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Add style to your space with these trendy alocasia indoor plants

How to identify and grow different alocasia houseplants

With their elegant winged leaves, varied textures, and contrasting coloration, it’s really no wonder that alocasias have been hitting nursery shelves lately. Native to subtropical Asia and Australia, this stunning genus contains some of the most breathtaking houseplants out there. While you may come across a rare or exotic alocasia here or there, they’re relatively popular and easy to find these days. 

If you’ve ever taken care of an alocasia plant, you may know that it’s not necessarily the easiest plant to care for. Keeping an alocasia as a houseplant, you need bright indirect light, ample humidity, and frequent watering. In fact, alocasias have a reputation for dying down fairly quickly — they generally lose a leaf before growing a new one. But with that said, they do have bulbous roots that you can use to regrow them when their leaves have died down. And clearly, their beauty makes them worth the effort.

If you’re brand new to alocasia plant care and want to learn more about them, you’ve come to the right place. Ahead, we’ll explain what you need to know about the most common alocasia plants and break down helpful care tips.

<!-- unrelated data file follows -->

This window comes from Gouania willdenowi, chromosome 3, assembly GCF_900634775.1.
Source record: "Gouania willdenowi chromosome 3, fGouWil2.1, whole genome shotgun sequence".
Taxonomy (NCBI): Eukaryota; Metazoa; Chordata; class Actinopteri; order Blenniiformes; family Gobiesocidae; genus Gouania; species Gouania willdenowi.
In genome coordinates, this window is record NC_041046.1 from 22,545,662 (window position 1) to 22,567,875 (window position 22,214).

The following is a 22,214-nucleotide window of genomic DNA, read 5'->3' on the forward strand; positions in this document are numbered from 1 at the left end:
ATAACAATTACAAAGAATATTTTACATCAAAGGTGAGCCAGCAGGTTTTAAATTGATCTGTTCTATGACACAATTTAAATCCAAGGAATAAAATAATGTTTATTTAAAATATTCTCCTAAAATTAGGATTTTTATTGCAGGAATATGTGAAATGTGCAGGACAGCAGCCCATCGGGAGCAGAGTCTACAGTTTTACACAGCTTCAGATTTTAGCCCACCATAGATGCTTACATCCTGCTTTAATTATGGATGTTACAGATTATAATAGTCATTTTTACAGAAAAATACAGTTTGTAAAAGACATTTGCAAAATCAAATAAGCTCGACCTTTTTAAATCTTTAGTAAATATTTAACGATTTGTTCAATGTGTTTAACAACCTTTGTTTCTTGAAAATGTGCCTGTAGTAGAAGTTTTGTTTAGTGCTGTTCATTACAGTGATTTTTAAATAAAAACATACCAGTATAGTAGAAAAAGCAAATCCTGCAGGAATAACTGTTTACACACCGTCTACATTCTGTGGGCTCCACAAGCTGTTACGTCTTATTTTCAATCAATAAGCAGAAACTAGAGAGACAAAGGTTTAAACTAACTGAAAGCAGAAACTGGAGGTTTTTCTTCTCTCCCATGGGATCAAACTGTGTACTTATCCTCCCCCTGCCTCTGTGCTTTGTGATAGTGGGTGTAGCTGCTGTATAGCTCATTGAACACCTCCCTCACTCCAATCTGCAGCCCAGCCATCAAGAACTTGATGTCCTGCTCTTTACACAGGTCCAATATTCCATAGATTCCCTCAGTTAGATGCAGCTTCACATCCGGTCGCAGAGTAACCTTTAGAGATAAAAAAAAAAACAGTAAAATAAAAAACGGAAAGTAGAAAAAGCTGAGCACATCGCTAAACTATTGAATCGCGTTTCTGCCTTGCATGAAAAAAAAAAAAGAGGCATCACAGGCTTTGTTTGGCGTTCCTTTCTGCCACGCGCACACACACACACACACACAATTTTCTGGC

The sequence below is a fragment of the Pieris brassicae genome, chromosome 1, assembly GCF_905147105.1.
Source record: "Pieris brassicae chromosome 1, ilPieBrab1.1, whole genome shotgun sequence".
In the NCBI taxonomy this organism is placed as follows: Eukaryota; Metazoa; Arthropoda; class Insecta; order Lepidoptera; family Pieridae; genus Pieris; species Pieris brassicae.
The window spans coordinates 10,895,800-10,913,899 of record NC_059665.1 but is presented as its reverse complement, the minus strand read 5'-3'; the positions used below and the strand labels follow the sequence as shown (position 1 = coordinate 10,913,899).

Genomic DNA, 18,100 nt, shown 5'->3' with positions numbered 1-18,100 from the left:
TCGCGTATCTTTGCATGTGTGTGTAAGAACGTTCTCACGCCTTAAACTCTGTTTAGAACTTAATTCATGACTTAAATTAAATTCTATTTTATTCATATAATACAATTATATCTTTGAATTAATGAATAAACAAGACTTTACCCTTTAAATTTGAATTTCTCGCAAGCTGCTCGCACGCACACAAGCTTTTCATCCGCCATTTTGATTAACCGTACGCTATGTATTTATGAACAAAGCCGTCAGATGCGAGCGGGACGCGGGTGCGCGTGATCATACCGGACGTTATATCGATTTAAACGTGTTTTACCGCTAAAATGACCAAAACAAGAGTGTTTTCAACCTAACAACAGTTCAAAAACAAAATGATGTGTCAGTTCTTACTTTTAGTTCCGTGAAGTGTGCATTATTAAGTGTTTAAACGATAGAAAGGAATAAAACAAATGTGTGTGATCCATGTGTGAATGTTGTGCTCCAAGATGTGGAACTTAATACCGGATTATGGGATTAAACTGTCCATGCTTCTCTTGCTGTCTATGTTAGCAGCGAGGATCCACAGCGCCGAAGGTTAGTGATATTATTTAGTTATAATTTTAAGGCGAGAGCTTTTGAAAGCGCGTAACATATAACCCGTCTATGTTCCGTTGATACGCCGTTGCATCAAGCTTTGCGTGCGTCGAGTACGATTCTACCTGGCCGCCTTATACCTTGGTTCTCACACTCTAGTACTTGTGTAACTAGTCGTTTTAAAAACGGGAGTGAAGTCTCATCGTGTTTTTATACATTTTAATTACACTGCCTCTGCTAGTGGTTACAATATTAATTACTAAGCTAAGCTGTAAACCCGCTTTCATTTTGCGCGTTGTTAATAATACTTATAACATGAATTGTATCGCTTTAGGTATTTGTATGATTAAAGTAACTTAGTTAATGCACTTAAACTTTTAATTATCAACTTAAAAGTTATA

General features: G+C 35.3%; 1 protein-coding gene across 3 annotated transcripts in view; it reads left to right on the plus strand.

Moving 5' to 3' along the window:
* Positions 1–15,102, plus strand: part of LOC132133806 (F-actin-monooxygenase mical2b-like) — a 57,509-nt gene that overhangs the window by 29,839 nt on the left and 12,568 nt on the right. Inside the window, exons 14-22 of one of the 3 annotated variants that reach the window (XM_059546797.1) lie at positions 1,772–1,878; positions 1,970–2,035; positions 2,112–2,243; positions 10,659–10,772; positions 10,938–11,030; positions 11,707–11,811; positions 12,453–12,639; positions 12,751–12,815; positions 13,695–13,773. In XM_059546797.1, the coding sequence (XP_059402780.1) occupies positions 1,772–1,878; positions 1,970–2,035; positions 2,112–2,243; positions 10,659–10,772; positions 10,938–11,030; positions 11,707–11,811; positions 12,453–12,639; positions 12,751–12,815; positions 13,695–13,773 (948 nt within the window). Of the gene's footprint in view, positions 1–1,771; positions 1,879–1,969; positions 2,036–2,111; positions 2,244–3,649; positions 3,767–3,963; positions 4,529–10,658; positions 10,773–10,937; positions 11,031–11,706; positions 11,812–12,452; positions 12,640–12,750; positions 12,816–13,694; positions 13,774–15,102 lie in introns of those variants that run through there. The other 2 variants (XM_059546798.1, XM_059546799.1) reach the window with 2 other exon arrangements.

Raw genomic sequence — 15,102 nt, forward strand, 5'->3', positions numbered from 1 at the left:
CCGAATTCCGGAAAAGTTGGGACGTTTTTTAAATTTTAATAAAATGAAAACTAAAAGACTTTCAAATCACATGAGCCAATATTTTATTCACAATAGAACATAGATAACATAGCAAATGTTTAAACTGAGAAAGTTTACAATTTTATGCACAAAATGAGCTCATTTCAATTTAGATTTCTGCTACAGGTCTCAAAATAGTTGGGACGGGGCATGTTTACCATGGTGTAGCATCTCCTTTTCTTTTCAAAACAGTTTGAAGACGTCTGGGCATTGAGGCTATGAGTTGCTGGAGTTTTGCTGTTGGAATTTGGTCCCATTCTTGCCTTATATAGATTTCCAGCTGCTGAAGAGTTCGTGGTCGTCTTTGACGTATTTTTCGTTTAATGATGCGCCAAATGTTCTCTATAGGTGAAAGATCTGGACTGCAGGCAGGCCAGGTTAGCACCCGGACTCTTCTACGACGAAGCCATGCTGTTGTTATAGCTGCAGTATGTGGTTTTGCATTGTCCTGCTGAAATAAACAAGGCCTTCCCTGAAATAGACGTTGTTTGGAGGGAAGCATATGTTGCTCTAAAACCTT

Alocasia black velvet

Alocasia black velvet (Alocasia reginula)

One of the most striking alocasia plants is the alocasia black velvet, which is also known as the miniature jewel alocasia. It features thick black leaves with light green veins and stalks. As its name suggests, it has velvety leaves that feel soft to the touch.

If you’re looking for a small plant, this variety stays relatively compact, usually growing no bigger than 1.5 feet tall. It does best in a humid environment (about a 50% reading on a hygrometer) with bright indirect light at room temperature. It prefers a loose, well-draining potting mix and can tolerate drought a bit better than many other alocasias — check to see if the top 1 to 2 inches is dry before watering. 

Alocasia grey dragon

Alocasia grey dragon (Alocasia maharani)

The grey dragon really looks like a dragon, flaunting a thick, leathery leaf texture with a metallic sheen over its slate gray hue. But unlike the mighty mythical creature, this compact alocasia seldom reaches above 14 inches when grown indoors.

While it loves light, it does best with indirect light, as direct light can burn its foliage. It also loves warm temperatures and hates drafts, so keep it away from cool windows and drying radiators. This plant needs at least 60% humidity, so keep a humidifier handy or use a pebble tray with water. To tame this tricky plant, keep in mind that it likes a chunky, well-draining soil mix — root rot can be a problem with this particular variety.

African mask plant leaf

Alocasia Polly (Alocasia amazonica)

One of the most common alocasia plants is the Alocasia amazonica or Polly. This gorgeous plant features a glossy dark green color with thick white veins on lobed arrowhead leaves with dark purple undersides. Though ubiquitous, this is by no means an easy-care plant.